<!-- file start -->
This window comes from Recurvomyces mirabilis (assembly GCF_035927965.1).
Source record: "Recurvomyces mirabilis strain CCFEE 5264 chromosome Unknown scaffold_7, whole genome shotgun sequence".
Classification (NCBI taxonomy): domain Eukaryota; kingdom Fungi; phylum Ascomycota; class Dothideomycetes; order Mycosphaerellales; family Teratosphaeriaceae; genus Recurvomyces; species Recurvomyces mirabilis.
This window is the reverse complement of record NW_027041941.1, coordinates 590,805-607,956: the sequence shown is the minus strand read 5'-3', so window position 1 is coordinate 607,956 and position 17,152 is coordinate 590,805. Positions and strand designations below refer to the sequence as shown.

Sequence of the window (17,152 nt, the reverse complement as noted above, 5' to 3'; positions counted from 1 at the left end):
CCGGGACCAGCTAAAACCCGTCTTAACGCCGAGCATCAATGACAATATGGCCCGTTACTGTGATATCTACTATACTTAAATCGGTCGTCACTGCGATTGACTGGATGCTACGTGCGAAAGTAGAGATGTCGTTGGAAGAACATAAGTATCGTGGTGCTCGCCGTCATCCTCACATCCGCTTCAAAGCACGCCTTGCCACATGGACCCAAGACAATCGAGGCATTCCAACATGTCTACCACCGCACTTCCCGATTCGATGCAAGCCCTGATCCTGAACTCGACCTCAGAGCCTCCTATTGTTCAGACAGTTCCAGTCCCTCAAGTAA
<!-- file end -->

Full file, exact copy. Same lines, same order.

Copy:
This window comes from Recurvomyces mirabilis (assembly GCF_035927965.1).
Source record: "Recurvomyces mirabilis strain CCFEE 5264 chromosome Unknown scaffold_7, whole genome shotgun sequence".
Classification (NCBI taxonomy): domain Eukaryota; kingdom Fungi; phylum Ascomycota; class Dothideomycetes; order Mycosphaerellales; family Teratosphaeriaceae; genus Recurvomyces; species Recurvomyces mirabilis.
This window is the reverse complement of record NW_027041941.1, coordinates 590,805-607,956: the sequence shown is the minus strand read 5'-3', so window position 1 is coordinate 607,956 and position 17,152 is coordinate 590,805. Positions and strand designations below refer to the sequence as shown.

Sequence of the window (17,152 nt, the reverse complement as noted above, 5' to 3'; positions counted from 1 at the left end):
CCGGGACCAGCTAAAACCCGTCTTAACGCCGAGCATCAATGACAATATGGCCCGTTACTGTGATATCTACTATACTTAAATCGGTCGTCACTGCGATTGACTGGATGCTACGTGCGAAAGTAGAGATGTCGTTGGAAGAACATAAGTATCGTGGTGCTCGCCGTCATCCTCACATCCGCTTCAAAGCACGCCTTGCCACATGGACCCAAGACAATCGAGGCATTCCAACATGTCTACCACCGCACTTCCCGATTCGATGCAAGCCCTGATCCTGAACTCGACCTCAGAGCCTCCTATTGTTCAGACAGTTCCAGTCCCTCAAGTAA